Re: Docket ID No: FNS-2022-0043-0001 Child Nutrition Programs: Revisions to Meal Patterns Consistent with the 2020 Dietary Guidelines for Americans

The National Association of State Departments of Agriculture (NASDA) appreciates the opportunity to submit comments on the United States Department of Agriculture’s proposed rule regarding Child Nutrition Programs: Revisions to Meal Patterns Consistent with the 2020 Dietary Guidelines for Americans.

NASDA Overview

NASDA represents the commissioners, secretaries, and directors of the state departments of agriculture in all 50 states and 4 U.S. territories. State departments of agriculture are responsible for a wide range of programs, including food safety, combating the spread of disease, and fostering the economic vitality of our rural communities. Because agriculture leads the way for a healthy and resilient world, NASDA members are committed to representing the interests of everyone in the food supply chain who work every day to provide life’s necessities at affordable prices and in a healthy, sustainable manner.

Comments Regarding Proposed Milk Revisions

Child Nutrition Programs, such as the School Breakfast Program (SBP) and the National School Lunch Program (NSLP), serve as important sources of nutritious meals, helping to support positive development and health outcomes for children while combatting food insecurity. NASDA members, who have close ties to the safety, production, and marketing of food, have long supported NSLP and SBP guidelines that support individual needs and ensure that students consume sufficient nutrients to support healthy growth and mental alertness.

In reviewing the proposed revisions to child nutrition programs pertaining to fluid milk, NASDA opposes “Alternative A”, which would prohibit any flavored milk options for elementary or junior high school students. Under this alternative, only high school students would have the ability to make the choice of what beverage they prefer to consume.

NASDA members recently met to discuss policy on this issue and adopted the following principals which we believe should guide USDA’s thinking on school nutrition:

  • NASDA believes milk in our schools is critical to child nutrition. No other food or beverage provides the unique combination of nutrients milk provides for children. Milk provides thirteen essential nutrients children need to stay healthy and thrive in school.
  • NASDA recognizes children and adolescents over four years old are not consuming enough dairy to meet the recommendations in the federal Dietary Guidelines for Americans. Milk is foundational to a healthy meal for school children and the USDA should take action to ensure children have access to nutritious flavored and unflavored milk.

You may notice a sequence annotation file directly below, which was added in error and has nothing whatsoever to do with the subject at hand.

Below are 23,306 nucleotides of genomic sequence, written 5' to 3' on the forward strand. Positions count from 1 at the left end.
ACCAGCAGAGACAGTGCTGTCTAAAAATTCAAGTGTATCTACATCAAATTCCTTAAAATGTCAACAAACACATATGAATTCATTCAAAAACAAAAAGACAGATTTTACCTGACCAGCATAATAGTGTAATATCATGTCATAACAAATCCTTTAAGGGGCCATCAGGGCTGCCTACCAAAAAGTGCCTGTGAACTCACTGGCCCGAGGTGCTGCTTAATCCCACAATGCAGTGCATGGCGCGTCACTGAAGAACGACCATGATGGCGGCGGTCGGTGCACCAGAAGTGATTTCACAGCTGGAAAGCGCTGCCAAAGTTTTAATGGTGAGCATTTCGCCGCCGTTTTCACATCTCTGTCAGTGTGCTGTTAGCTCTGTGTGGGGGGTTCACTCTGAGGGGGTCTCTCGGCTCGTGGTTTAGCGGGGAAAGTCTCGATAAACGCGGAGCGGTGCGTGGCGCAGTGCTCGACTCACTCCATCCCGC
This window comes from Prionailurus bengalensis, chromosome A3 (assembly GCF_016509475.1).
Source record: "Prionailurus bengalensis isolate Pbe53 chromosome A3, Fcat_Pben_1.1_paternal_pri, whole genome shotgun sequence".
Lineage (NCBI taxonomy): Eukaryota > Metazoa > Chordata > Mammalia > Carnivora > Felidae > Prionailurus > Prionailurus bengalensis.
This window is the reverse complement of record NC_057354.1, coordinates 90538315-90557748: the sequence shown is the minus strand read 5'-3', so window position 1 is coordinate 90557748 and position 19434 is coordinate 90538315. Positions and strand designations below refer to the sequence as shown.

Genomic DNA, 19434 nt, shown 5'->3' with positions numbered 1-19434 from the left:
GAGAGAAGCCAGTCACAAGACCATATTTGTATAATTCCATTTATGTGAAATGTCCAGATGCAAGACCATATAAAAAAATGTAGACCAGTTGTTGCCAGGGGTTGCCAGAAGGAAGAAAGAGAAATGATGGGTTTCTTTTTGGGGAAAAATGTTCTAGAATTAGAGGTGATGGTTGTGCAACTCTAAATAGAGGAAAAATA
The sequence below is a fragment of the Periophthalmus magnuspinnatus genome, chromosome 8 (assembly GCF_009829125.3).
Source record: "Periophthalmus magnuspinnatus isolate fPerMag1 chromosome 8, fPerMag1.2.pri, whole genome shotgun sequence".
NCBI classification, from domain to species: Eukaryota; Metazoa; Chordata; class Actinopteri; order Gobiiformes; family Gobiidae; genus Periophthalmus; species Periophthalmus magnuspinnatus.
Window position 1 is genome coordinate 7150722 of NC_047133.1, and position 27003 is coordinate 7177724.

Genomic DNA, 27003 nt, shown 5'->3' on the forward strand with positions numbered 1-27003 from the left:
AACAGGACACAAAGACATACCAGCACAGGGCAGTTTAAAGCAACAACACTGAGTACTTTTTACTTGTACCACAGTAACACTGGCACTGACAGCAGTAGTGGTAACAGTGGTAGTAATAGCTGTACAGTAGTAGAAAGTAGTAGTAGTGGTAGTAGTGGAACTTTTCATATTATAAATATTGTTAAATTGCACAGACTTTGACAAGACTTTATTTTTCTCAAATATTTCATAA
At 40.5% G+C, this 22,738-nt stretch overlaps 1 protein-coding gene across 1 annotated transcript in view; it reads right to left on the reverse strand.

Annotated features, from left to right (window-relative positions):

• NASDA believes every school participating in the National School Lunch program should offer students at least one flavored milk option.
  • NASDA opposes any effort by USDA or any other entity to deny children the opportunity to choose flavored milk for their school meals.

Given the unique benefits found in milk, we strongly support students retaining the option to choose flavored milk for their school meals.

In 2020, the federal Dietary Guidelines Advisory Committee report found that 79 percent of 9- to 13-year-olds are not meeting the recommended intake of dairy foods. This figure is concerning given the unique nutrient profile that milk offers that can be found in no other food and beverage. This unique combination of thirteen essential nutrients includes potassium, calcium, and vitamin D, all of which are critical for supporting healthy development.

The Dietary Guidelines for Americans (DGA) recommends that individuals two years and older should consume two-to-three cups of dairy per day, depending on age and calorie level of dietary pattern. Although no age group meets this recommendation, children come the closest, largely due to consumption that happens at school according to the USDA Economic Research Service. Access to palatable options is a key component of ensuring that progress toward meeting the DGA is maintained.

We acknowledge the importance of limiting added sugars to a child’s diet to support healthy development and reduce diet-related conditions. However, flavored milk has been found to only contribute four percent of added sugar to children’s diets. Given that elementary student milk consumption drops by an average of 35 percent when flavored milk is eliminated, the benefits provided by milk’s nutrient profile outweigh the marginal added sugar.


NASDA appreciates USDA’s work in promoting healthy development and long-term outcomes through their child nutrition programs, and state departments of agriculture look forward to our continued partnership as we work together on these important issues. Should you have any questions, please contact Josie Montoney-Crawford at Thank you for your consideration of our comments.

Ted McKinney
National Association of State Departments of Agriculture

Filed Date:

May 10, 2023

Filed By:

NASDA CEO Ted McKinney


Tina Namain,
School Meals Policy Division,
Food and Nutrition Service


Child Nutrition Programs: Revisions to Meal Patterns Consistent with the 2020 Dietary Guidelines for Americans